The amendments add 89a:

“Customs in Tonga comprises all reasonable and sufficiently certain customs, traditions, practices, values and usages of Tongans: and every court or tribunal in the kingdom, where relevant, shall have regard thereto when deciding any matter before them for decision. Custom requires to be established in evidence but in so doing a court or tribunal shall not apply technical rules of evidence but shall admit and consider such information as available. Tongan custom shall not be lost by reason of lack of recent usage.”

Article 89a is reported to be awaiting the assent of the King before passing into law.

The Constitution in Article 5 protects the freedom of religion and worshiping god without expanding that protection and recognizing the freedom of nontheistic or non-religious beliefs.

Article 5 of the Constitution:

“All men are free to practise their religion and to worship God as they may deem fit in accordance with the dictates of their own consciences and to assemble for religious service in such places as they may appoint. But it shall not be lawful to use this freedom to commit evil and licentious acts or under the name of worship to do what is contrary to the law and peace of the land.”

There is no state religion. However, the Constitution states in Article 6 that Sunday, as the Sabbath Day, is to be “kept holy” and that no business can be conducted “except according to law.” The government makes an exception for hotels and certain restaurants and retail stores but there are no exceptions for any other businesses, regardless of a business owner’s religion. Tonga does not require religious or faith groups to register but groups need to register to receive benefits such as tax exemptions.

The Forum of Church Leaders is a forum for Christian leaders only. The forum meets to discuss social issues such as suicide, crime, drugs, healthy lifestyles, deportees, climate change issues, and teenage pregnancy. The forum’s government-run secretariat submitted reports to the government, which demonstrates undue influence.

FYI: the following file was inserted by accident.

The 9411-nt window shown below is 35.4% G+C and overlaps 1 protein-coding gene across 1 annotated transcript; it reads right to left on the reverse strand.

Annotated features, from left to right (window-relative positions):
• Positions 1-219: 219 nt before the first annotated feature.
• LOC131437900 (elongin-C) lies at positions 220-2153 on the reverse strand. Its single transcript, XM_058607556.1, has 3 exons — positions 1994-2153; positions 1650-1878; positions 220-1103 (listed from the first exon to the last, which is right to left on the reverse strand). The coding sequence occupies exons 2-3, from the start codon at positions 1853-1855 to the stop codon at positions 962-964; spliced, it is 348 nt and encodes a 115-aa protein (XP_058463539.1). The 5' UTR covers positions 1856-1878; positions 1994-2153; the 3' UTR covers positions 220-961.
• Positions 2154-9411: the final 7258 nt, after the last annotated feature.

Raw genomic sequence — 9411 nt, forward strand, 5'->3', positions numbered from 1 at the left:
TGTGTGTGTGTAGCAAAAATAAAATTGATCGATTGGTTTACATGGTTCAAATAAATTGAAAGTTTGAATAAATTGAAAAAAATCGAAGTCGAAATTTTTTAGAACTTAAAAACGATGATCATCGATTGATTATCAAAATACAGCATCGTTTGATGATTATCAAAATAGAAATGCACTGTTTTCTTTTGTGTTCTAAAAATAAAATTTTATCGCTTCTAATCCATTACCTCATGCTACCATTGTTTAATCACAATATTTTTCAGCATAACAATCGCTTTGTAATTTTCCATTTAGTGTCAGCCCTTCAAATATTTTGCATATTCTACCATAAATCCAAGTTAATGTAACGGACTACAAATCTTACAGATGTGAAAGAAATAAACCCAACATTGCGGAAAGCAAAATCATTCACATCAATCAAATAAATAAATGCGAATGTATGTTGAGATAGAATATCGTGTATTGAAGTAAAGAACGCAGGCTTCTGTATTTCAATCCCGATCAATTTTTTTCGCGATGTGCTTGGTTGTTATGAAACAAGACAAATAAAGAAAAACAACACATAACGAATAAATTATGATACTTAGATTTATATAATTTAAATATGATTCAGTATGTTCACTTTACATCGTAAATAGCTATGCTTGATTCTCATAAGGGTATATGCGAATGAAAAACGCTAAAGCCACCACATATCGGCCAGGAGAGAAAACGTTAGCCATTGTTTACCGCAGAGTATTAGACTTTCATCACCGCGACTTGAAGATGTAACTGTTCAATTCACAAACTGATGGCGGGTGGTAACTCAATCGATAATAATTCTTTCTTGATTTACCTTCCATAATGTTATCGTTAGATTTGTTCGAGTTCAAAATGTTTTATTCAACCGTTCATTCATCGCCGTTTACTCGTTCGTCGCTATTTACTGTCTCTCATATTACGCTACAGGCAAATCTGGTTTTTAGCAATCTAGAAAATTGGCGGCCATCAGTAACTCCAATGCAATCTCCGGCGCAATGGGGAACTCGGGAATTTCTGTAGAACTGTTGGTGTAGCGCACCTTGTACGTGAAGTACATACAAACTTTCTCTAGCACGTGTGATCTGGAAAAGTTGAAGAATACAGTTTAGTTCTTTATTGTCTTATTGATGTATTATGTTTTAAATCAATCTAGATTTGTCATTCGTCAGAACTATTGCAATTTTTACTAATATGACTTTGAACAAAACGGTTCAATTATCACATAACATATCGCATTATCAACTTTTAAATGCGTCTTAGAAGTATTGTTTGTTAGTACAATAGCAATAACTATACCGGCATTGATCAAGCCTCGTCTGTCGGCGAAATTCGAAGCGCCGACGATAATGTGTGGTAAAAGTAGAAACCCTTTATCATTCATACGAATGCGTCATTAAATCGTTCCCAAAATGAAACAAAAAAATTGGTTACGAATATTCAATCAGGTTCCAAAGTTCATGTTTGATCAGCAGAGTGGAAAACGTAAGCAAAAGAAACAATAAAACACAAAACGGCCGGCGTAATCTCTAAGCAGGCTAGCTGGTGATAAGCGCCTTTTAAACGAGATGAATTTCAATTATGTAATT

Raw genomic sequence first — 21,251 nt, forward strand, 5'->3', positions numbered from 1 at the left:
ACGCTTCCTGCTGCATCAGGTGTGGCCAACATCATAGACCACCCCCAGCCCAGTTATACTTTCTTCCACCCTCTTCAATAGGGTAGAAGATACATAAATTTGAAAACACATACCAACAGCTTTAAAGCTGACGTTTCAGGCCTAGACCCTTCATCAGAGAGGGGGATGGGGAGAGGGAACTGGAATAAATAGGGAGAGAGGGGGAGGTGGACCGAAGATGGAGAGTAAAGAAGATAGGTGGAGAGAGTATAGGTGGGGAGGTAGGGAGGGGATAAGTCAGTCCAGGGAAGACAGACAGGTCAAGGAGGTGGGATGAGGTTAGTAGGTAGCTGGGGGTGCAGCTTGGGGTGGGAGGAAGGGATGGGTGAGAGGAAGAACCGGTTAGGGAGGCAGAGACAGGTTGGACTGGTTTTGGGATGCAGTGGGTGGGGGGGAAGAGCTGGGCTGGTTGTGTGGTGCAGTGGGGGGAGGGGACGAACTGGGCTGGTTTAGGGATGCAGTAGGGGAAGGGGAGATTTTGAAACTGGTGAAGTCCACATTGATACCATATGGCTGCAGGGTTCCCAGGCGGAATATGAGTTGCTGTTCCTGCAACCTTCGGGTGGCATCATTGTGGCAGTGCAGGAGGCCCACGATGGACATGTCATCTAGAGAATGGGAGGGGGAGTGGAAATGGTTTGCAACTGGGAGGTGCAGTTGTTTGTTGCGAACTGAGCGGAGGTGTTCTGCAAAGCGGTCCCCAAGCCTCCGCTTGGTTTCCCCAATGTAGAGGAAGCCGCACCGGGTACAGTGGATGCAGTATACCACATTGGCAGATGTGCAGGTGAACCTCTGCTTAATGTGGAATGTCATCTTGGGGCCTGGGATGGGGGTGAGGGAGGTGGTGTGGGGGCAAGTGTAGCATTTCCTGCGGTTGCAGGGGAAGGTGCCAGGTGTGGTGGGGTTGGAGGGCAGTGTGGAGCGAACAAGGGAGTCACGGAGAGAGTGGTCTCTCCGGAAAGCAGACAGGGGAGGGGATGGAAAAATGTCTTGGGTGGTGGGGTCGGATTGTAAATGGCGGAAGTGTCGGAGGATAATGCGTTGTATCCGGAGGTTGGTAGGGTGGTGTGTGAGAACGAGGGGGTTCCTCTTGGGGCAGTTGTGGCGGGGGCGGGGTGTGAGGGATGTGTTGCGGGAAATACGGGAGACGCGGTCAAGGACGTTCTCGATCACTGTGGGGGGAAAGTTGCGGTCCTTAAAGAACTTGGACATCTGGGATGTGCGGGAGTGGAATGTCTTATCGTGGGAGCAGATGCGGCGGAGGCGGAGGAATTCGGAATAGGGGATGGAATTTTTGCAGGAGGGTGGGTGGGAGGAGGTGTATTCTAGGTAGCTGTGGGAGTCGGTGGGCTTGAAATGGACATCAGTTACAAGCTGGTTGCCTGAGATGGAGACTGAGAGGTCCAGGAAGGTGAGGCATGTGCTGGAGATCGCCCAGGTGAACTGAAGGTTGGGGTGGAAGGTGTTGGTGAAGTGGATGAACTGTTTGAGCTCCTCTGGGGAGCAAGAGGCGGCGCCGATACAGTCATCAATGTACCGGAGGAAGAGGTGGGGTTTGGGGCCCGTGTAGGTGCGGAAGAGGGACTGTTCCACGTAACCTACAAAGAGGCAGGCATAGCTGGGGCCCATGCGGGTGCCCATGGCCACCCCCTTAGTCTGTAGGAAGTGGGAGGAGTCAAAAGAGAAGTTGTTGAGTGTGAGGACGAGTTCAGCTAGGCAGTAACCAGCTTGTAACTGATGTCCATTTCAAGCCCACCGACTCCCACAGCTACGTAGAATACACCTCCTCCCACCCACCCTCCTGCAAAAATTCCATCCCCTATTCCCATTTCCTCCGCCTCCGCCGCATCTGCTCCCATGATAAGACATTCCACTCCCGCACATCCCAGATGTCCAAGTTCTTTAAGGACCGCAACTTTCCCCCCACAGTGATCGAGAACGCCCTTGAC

In a United Nations report by the Committee on the Rights of the Child, the following issues were pointed out to be of concern:

“(a) Section 118 of the Criminal Offences Act, which recognizes only women and girls as potential victims of rape and related offences, and that the protection afforded under the section does not extend to boys

(b) Discriminatory provisions excluding girls from landownership and inheritance rights

(c) Discrimination against children born to unmarried parents, who are referred to by the stigmatizing adjective “illegitimate” and who cannot inherit land or title

(d) Discrimination against children with disabilities”.

Education and children’s rights

Tonga has both public schools and schools run by Christian groups. Students in public schools are required to attend the program led by the representative of their belief group. The education ministry allows two private Christian organizations to provide Bible study and other activities for students of different faiths throughout the year for one hour per week. Students who did not wish to participate or whose belief group didn’t send a representative are allowed to study independently in school libraries.

Family, community and society

Tonga is yet to ratify the Convention on the Elimination of All Forms of Discrimination against Women, 1979.

Marriage Rights